November 16, 2018: Troubled Land to Sunlit ValuesJosh Moody
Job’s rebuttal of the previous “comforters” prompts Eliphaz to come storming back to rebuke Job in even stronger terms.
“…you even undermine piety
and hinder devotion to God.
Your sin prompts your mouth;
you adopt the tongue of the crafty” (v. 4-5).
What Job had done so wrong, according to Eliphaz, is revealed in the words that he himself had spoken. He had convicted himself in his speaking.
Your own mouth condemns you, not mine;
your own lips testify against you.
Job has shown himself to be arrogant – to think too much of himself, to put much trust in his own insights, and to not be humble enough to listen to the counsel of others around him.
Do you listen in on God’s council?
Do you have a monopoly on wisdom?
What do you know that we do not know?
What insights do you have that we do not have? (v. 8-9).
But not only is Job arrogant, he is also plainly sinful. This suffering that he is experiencing is (therefore) his own fault.
What are mortals, that they could be pure,
or those born of woman, that they could be righteous? (v. 14).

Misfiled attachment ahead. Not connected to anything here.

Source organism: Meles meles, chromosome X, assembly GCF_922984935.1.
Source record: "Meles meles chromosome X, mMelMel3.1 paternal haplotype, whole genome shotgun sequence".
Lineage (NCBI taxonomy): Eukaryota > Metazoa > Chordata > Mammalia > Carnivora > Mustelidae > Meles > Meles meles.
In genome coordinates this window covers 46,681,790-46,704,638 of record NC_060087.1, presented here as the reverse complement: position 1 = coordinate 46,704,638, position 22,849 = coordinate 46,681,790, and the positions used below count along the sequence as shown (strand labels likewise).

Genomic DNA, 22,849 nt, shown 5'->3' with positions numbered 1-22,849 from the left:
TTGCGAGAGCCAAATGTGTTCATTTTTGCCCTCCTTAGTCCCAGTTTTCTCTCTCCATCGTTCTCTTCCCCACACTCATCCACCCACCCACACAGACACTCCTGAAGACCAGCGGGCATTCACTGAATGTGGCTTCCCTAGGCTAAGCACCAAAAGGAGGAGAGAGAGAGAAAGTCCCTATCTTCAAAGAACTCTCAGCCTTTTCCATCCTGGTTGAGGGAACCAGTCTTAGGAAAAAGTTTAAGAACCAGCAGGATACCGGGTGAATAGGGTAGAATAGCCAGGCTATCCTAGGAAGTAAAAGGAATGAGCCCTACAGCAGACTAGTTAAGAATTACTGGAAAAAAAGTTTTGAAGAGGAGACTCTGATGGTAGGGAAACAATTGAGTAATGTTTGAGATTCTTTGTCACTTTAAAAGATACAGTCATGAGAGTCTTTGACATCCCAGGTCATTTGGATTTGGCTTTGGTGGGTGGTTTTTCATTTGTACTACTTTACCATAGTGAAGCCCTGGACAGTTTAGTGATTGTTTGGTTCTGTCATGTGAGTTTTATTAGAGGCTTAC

We are all liable to sin. The same must be true of Job. And therefore the suffering and trouble that Job is experiencing must be as a result of some sin of his.
The reasoning that Eliphaz brings out is spurious, however. If all are sinners, it is not true that all suffer the same. Why is it then that some suffer more than others, some less? Why is it that Job suffered so severely? Eliphaz’s answer does not bring resolution to Job’s questioning.
We have all probably had “Job’s comforters” in our lives from time to time. People who are eager to blame us, to try to convict us, of our sins when we are in difficulty or trouble. Surely we have done something wrong. But while it is true that some suffering is as a result of a specific moral failing, it is not true that all of an individual person’s experience of suffering is as a result of a specific moral failing. It can be hard to resist someone calling you a sinner when we have been well-schooled in the truth that we are all sinners. But while we are all sinners, not all our sufferings or difficulties come about as a result of our sin. In the case of Job, it was not his sin that caused him to suffer.
Let us not then be “Job’s comforters.” Let us, instead of offering harsh, religious, legalistic lectures that only aggravate the wound, use by contrast the gentle ministration of the ointment of grace that brings healing and peace to the trouble. Speak grace and mercy, not harshness and condemnation. “Job’s comforters” should have remembered that they too were sinners.
And if you are suffering, remember also this: Christ suffered and yet was without sin, and by trusting in Christ, calling out to him for help in your hour of difficulty, you can find the assistance you need to carry you through the hard and troubled land to the sunlit vales of joy and peace beyond.